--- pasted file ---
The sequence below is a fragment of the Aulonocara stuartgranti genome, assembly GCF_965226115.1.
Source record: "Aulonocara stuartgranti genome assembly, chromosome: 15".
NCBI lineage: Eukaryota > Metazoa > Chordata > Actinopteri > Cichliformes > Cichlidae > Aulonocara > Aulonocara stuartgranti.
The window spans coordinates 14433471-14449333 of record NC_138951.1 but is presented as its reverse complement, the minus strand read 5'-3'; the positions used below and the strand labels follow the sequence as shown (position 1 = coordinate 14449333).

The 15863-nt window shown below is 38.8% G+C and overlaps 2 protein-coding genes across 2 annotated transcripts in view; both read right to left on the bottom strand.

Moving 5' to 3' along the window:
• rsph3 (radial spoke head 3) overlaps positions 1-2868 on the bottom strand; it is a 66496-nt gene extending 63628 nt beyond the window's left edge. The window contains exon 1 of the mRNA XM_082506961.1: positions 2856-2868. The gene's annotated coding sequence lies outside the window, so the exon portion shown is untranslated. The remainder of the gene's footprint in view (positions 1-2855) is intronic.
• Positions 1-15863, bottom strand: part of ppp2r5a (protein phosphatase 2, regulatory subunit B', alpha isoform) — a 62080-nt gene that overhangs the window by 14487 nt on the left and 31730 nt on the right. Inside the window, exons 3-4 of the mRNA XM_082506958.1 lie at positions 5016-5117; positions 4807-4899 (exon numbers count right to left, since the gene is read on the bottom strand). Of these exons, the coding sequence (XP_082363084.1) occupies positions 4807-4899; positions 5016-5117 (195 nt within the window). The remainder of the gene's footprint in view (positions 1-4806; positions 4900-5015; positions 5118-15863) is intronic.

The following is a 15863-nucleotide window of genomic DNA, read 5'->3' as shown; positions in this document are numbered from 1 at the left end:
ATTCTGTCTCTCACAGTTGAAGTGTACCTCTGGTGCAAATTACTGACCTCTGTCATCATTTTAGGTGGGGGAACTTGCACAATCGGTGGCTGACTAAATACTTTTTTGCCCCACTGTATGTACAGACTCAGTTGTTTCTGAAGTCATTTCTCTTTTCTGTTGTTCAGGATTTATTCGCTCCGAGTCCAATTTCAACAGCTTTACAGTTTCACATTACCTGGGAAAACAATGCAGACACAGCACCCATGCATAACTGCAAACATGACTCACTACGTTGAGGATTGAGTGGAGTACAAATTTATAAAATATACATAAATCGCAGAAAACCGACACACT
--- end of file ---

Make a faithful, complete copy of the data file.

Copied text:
The sequence below is a fragment of the Aulonocara stuartgranti genome, assembly GCF_965226115.1.
Source record: "Aulonocara stuartgranti genome assembly, chromosome: 15".
NCBI lineage: Eukaryota > Metazoa > Chordata > Actinopteri > Cichliformes > Cichlidae > Aulonocara > Aulonocara stuartgranti.
The window spans coordinates 14433471-14449333 of record NC_138951.1 but is presented as its reverse complement, the minus strand read 5'-3'; the positions used below and the strand labels follow the sequence as shown (position 1 = coordinate 14449333).

The 15863-nt window shown below is 38.8% G+C and overlaps 2 protein-coding genes across 2 annotated transcripts in view; both read right to left on the bottom strand.

Moving 5' to 3' along the window:
• rsph3 (radial spoke head 3) overlaps positions 1-2868 on the bottom strand; it is a 66496-nt gene extending 63628 nt beyond the window's left edge. The window contains exon 1 of the mRNA XM_082506961.1: positions 2856-2868. The gene's annotated coding sequence lies outside the window, so the exon portion shown is untranslated. The remainder of the gene's footprint in view (positions 1-2855) is intronic.
• Positions 1-15863, bottom strand: part of ppp2r5a (protein phosphatase 2, regulatory subunit B', alpha isoform) — a 62080-nt gene that overhangs the window by 14487 nt on the left and 31730 nt on the right. Inside the window, exons 3-4 of the mRNA XM_082506958.1 lie at positions 5016-5117; positions 4807-4899 (exon numbers count right to left, since the gene is read on the bottom strand). Of these exons, the coding sequence (XP_082363084.1) occupies positions 4807-4899; positions 5016-5117 (195 nt within the window). The remainder of the gene's footprint in view (positions 1-4806; positions 4900-5015; positions 5118-15863) is intronic.

The following is a 15863-nucleotide window of genomic DNA, read 5'->3' as shown; positions in this document are numbered from 1 at the left end:
ATTCTGTCTCTCACAGTTGAAGTGTACCTCTGGTGCAAATTACTGACCTCTGTCATCATTTTAGGTGGGGGAACTTGCACAATCGGTGGCTGACTAAATACTTTTTTGCCCCACTGTATGTACAGACTCAGTTGTTTCTGAAGTCATTTCTCTTTTCTGTTGTTCAGGATTTATTCGCTCCGAGTCCAATTTCAACAGCTTTACAGTTTCACATTACCTGGGAAAACAATGCAGACACAGCACCCATGCATAACTGCAAACATGACTCACTACGTTGAGGATTGAGTGGAGTACAAATTTATAAAATATACATAAATCGCAGAAAACCGACACACT